Attleborough Fire Station crew raises money for animal oxygen masks to rescue dogs and cats
Copyright: Archant 2017
It is not only humans that are caught up in fires, road accidents and other emergencies - their pets can be affected as well.
That is why the team at Attleborough Fire Station organised a fundraiser to pay for a specially-made ‘smokey paws’ oxygen mask for dogs and cats.
And the appeal was so successful it raised more than £950, enough for 10 pet oxygen masks - nine of which will be donated to other fire stations across Norfolk.
Mark Wilson, Attleborough Fire Station’s watch manager, said the new equipment would go a long way towards saving pets’ lives.
He said: “We first had experience of it last year when we adapted a face mask from our trauma care bag to give to give cats and dogs that were overcome by smoke some O2.”
Mr Wilson said the masks could be used not only to treat smoke inhalation, but also to give oxygen therapy after a pet had suffered a trauma.
He said: “They can be used for a cat or dog that has been involved in a road traffic accident, or anything where oxygen might increase the chance of survival.”
Mr Wilson said the pet masks cost around £90 each and resembled a cone, which covered the animal’s nose and mouth. In the past, the crew has made do with using oxygen masks designed for humans on pets.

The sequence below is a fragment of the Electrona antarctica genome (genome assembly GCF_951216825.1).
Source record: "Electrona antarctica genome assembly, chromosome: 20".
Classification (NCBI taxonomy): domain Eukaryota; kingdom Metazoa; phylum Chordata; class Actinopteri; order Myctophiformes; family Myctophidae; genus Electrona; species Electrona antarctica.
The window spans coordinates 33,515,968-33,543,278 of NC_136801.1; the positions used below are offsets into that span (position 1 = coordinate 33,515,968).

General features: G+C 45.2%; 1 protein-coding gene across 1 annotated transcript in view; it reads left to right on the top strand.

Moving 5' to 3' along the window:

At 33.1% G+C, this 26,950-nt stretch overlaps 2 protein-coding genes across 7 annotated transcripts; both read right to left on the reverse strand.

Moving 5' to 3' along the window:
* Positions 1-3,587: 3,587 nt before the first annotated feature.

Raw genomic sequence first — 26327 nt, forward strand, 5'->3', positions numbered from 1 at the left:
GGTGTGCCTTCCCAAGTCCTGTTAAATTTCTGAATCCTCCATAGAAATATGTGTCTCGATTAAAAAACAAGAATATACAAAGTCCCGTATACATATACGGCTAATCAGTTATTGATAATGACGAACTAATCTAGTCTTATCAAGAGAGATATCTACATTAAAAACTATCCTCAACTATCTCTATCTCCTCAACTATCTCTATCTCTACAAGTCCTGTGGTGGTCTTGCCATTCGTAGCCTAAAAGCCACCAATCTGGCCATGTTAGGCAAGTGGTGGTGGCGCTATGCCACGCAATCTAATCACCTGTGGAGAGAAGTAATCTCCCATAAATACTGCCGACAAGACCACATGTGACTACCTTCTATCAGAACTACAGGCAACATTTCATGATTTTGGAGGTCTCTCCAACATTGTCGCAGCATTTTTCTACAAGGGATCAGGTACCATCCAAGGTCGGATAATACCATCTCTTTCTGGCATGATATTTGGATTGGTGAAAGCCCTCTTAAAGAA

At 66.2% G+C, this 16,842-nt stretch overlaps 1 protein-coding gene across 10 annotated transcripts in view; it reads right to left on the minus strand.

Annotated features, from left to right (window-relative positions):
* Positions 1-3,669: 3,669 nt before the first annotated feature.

The fire crew’s fundraiser included a well-attended coffee-and-cake day which was supported by businesses in the town, and Old Buckenham Primary School also ran a teddy raffle and donated the proceeds to the appeal.
The fire crew attended an assembly at the school to thank them for their efforts.
Mr Wilson said he was delighted with the support from the community. He said: “We didn’t expect the amount of support we got - it was brilliant.
“There were a lot of local dog walkers who heard about and supported the event and some individuals donated the cost of one kit each. We want to say a big thank you to everyone involved and who donated.”
The fire station has also made an appeal for new volunteers to bring it up to full strength. Mr Wilson said the crew trained on Monday evenings and made several call outs a week.
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